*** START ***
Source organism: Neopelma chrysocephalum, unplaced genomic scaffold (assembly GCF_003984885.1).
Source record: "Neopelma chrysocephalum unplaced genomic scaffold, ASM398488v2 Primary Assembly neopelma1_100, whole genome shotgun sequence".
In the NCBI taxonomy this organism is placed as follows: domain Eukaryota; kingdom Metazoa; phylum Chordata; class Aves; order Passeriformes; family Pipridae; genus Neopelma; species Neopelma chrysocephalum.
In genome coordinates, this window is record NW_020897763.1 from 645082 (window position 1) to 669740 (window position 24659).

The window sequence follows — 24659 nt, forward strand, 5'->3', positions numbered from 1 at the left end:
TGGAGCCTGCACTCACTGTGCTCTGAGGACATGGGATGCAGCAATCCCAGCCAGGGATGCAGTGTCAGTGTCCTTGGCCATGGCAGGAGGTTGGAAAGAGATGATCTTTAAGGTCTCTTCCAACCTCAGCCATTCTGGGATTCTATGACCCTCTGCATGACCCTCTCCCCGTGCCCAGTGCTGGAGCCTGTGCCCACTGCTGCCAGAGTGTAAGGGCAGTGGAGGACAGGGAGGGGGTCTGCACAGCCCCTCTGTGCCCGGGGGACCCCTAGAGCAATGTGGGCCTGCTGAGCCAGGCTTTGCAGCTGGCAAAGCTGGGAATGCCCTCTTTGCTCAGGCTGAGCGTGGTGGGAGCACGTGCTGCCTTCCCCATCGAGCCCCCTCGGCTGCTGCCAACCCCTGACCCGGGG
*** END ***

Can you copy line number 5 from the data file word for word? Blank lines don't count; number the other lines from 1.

The window sequence follows — 24659 nt, forward strand, 5'->3', positions numbered from 1 at the left end: